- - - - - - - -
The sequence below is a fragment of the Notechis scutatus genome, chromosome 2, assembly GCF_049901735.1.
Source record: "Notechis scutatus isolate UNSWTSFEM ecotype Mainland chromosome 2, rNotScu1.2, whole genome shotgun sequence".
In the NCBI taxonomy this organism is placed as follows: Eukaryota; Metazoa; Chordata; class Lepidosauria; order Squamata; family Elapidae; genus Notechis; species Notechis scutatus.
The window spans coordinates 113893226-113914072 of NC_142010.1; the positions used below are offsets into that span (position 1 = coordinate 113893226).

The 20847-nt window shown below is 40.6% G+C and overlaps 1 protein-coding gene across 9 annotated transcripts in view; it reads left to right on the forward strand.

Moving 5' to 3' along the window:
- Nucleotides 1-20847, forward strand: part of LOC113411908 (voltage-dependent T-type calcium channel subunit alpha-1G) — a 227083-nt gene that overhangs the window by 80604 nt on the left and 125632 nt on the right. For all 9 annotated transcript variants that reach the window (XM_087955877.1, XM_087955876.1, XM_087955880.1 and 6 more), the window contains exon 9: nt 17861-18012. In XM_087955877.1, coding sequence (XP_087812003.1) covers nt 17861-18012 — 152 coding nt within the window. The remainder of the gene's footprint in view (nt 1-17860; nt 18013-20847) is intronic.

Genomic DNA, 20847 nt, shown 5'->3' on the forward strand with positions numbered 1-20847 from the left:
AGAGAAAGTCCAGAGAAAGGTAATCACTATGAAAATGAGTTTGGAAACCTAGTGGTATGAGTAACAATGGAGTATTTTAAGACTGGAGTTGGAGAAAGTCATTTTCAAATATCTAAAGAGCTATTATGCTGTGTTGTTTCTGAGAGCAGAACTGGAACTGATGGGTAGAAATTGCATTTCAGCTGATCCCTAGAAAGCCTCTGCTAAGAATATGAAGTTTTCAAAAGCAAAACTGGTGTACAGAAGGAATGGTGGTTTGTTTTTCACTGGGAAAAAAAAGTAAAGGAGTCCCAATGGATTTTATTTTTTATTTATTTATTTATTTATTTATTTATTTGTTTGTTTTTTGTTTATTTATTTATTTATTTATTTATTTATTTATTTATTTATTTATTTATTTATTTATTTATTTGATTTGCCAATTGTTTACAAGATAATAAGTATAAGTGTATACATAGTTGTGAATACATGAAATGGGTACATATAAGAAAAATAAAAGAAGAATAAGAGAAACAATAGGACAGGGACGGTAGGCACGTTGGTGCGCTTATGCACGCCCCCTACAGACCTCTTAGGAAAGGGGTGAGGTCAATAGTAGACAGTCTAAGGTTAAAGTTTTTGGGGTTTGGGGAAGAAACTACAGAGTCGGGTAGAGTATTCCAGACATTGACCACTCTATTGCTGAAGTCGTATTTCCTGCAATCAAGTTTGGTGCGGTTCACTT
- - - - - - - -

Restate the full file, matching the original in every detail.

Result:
The sequence below is a fragment of the Notechis scutatus genome, chromosome 2, assembly GCF_049901735.1.
Source record: "Notechis scutatus isolate UNSWTSFEM ecotype Mainland chromosome 2, rNotScu1.2, whole genome shotgun sequence".
In the NCBI taxonomy this organism is placed as follows: Eukaryota; Metazoa; Chordata; class Lepidosauria; order Squamata; family Elapidae; genus Notechis; species Notechis scutatus.
The window spans coordinates 113893226-113914072 of NC_142010.1; the positions used below are offsets into that span (position 1 = coordinate 113893226).

The 20847-nt window shown below is 40.6% G+C and overlaps 1 protein-coding gene across 9 annotated transcripts in view; it reads left to right on the forward strand.

Moving 5' to 3' along the window:
- Nucleotides 1-20847, forward strand: part of LOC113411908 (voltage-dependent T-type calcium channel subunit alpha-1G) — a 227083-nt gene that overhangs the window by 80604 nt on the left and 125632 nt on the right. For all 9 annotated transcript variants that reach the window (XM_087955877.1, XM_087955876.1, XM_087955880.1 and 6 more), the window contains exon 9: nt 17861-18012. In XM_087955877.1, coding sequence (XP_087812003.1) covers nt 17861-18012 — 152 coding nt within the window. The remainder of the gene's footprint in view (nt 1-17860; nt 18013-20847) is intronic.

Genomic DNA, 20847 nt, shown 5'->3' on the forward strand with positions numbered 1-20847 from the left:
AGAGAAAGTCCAGAGAAAGGTAATCACTATGAAAATGAGTTTGGAAACCTAGTGGTATGAGTAACAATGGAGTATTTTAAGACTGGAGTTGGAGAAAGTCATTTTCAAATATCTAAAGAGCTATTATGCTGTGTTGTTTCTGAGAGCAGAACTGGAACTGATGGGTAGAAATTGCATTTCAGCTGATCCCTAGAAAGCCTCTGCTAAGAATATGAAGTTTTCAAAAGCAAAACTGGTGTACAGAAGGAATGGTGGTTTGTTTTTCACTGGGAAAAAAAAGTAAAGGAGTCCCAATGGATTTTATTTTTTATTTATTTATTTATTTATTTATTTATTTGTTTGTTTTTTGTTTATTTATTTATTTATTTATTTATTTATTTATTTATTTATTTATTTATTTATTTATTTATTTGATTTGCCAATTGTTTACAAGATAATAAGTATAAGTGTATACATAGTTGTGAATACATGAAATGGGTACATATAAGAAAAATAAAAGAAGAATAAGAGAAACAATAGGACAGGGACGGTAGGCACGTTGGTGCGCTTATGCACGCCCCCTACAGACCTCTTAGGAAAGGGGTGAGGTCAATAGTAGACAGTCTAAGGTTAAAGTTTTTGGGGTTTGGGGAAGAAACTACAGAGTCGGGTAGAGTATTCCAGACATTGACCACTCTATTGCTGAAGTCGTATTTCCTGCAATCAAGTTTGGTGCGGTTCACTT